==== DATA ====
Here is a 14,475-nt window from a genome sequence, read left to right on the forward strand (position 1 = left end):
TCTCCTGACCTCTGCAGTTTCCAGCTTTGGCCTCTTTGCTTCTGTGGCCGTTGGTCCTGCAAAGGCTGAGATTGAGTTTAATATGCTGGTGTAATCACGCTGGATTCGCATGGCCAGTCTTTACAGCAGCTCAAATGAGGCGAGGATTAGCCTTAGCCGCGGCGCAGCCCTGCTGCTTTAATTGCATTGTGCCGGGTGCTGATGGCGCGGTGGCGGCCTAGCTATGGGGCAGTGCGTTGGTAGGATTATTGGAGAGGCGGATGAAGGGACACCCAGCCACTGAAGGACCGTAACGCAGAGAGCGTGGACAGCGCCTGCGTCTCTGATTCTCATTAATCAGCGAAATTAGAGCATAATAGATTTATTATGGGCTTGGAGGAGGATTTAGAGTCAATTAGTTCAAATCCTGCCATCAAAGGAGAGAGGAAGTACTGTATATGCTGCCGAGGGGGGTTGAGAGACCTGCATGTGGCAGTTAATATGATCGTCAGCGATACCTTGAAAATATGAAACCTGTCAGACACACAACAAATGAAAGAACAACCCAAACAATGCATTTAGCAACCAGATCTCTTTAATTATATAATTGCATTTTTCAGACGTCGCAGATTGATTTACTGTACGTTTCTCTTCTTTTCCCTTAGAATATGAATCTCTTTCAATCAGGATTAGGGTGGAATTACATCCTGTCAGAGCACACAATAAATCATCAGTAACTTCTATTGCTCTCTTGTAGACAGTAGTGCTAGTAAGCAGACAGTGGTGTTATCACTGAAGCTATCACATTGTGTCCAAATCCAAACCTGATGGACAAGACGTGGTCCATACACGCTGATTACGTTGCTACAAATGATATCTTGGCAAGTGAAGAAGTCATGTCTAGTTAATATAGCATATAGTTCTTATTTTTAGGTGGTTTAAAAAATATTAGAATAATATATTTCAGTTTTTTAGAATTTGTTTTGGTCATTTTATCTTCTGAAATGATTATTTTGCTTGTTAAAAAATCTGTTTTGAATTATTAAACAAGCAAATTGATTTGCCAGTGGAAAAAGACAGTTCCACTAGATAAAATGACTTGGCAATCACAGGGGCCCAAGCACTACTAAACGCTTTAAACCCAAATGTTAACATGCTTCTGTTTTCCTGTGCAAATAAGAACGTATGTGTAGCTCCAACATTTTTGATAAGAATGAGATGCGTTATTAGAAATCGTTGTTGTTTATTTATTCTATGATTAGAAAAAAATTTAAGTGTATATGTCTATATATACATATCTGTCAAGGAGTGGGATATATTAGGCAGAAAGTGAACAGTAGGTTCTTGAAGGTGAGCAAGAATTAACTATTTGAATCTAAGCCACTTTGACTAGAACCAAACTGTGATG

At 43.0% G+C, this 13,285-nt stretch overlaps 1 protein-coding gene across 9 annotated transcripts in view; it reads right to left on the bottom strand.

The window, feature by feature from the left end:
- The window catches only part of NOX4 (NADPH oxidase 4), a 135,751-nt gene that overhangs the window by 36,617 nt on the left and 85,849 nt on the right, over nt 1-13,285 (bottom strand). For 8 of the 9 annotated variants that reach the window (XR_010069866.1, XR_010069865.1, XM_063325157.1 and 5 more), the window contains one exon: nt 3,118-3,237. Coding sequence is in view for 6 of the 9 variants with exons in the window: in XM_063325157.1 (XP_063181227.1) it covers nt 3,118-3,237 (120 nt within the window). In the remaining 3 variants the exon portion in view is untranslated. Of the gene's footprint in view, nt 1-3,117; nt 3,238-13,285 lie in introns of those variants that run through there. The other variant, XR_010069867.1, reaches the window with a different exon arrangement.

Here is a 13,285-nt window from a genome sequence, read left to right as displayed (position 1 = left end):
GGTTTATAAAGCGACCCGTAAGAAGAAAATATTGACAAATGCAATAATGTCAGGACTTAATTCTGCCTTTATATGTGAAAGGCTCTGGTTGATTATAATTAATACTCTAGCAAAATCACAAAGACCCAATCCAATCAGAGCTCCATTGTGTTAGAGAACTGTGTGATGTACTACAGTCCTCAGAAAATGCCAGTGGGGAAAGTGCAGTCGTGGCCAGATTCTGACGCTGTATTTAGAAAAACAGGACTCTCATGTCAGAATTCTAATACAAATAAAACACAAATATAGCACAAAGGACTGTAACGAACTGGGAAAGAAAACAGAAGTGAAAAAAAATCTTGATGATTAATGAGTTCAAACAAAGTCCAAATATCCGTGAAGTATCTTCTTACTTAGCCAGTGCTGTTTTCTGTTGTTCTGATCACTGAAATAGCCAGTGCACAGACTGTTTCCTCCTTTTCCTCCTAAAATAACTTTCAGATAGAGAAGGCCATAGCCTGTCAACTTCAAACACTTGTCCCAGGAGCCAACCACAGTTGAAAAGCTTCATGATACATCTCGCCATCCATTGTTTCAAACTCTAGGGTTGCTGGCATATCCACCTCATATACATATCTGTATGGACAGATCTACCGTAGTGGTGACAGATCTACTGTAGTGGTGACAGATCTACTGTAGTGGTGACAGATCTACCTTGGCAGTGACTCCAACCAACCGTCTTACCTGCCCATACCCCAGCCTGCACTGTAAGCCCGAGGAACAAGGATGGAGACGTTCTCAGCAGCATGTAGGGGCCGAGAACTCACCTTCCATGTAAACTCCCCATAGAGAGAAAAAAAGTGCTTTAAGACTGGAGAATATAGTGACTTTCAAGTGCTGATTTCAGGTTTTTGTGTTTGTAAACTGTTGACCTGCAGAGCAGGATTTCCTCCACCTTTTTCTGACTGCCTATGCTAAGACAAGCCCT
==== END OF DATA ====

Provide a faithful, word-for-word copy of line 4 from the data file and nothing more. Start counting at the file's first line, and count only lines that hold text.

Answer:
The window, feature by feature from the left end: